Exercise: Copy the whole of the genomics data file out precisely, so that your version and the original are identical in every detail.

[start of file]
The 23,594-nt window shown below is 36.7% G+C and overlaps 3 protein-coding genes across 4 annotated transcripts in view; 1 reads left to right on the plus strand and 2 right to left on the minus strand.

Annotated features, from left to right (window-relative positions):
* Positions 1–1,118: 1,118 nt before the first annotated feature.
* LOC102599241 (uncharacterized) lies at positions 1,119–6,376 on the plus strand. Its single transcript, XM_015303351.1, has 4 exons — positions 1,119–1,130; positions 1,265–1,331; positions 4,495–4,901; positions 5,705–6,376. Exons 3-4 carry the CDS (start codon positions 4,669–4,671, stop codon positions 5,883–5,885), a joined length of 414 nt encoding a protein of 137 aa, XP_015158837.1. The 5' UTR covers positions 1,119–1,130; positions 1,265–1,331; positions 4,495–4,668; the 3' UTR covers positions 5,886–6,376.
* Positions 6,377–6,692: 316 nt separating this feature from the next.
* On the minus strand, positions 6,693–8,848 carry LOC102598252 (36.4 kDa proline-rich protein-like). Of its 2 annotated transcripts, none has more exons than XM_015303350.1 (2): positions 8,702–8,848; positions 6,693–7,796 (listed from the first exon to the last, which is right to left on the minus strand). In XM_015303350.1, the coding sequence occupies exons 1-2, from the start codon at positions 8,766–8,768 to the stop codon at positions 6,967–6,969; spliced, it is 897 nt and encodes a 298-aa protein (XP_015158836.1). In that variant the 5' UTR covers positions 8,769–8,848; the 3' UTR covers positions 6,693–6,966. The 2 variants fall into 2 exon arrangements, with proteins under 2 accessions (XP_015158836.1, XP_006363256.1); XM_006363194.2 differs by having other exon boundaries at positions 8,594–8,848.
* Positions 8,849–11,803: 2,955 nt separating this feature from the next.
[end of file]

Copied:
The 23,594-nt window shown below is 36.7% G+C and overlaps 3 protein-coding genes across 4 annotated transcripts in view; 1 reads left to right on the plus strand and 2 right to left on the minus strand.

Annotated features, from left to right (window-relative positions):
* Positions 1–1,118: 1,118 nt before the first annotated feature.
* LOC102599241 (uncharacterized) lies at positions 1,119–6,376 on the plus strand. Its single transcript, XM_015303351.1, has 4 exons — positions 1,119–1,130; positions 1,265–1,331; positions 4,495–4,901; positions 5,705–6,376. Exons 3-4 carry the CDS (start codon positions 4,669–4,671, stop codon positions 5,883–5,885), a joined length of 414 nt encoding a protein of 137 aa, XP_015158837.1. The 5' UTR covers positions 1,119–1,130; positions 1,265–1,331; positions 4,495–4,668; the 3' UTR covers positions 5,886–6,376.
* Positions 6,377–6,692: 316 nt separating this feature from the next.
* On the minus strand, positions 6,693–8,848 carry LOC102598252 (36.4 kDa proline-rich protein-like). Of its 2 annotated transcripts, none has more exons than XM_015303350.1 (2): positions 8,702–8,848; positions 6,693–7,796 (listed from the first exon to the last, which is right to left on the minus strand). In XM_015303350.1, the coding sequence occupies exons 1-2, from the start codon at positions 8,766–8,768 to the stop codon at positions 6,967–6,969; spliced, it is 897 nt and encodes a 298-aa protein (XP_015158836.1). In that variant the 5' UTR covers positions 8,769–8,848; the 3' UTR covers positions 6,693–6,966. The 2 variants fall into 2 exon arrangements, with proteins under 2 accessions (XP_015158836.1, XP_006363256.1); XM_006363194.2 differs by having other exon boundaries at positions 8,594–8,848.
* Positions 8,849–11,803: 2,955 nt separating this feature from the next.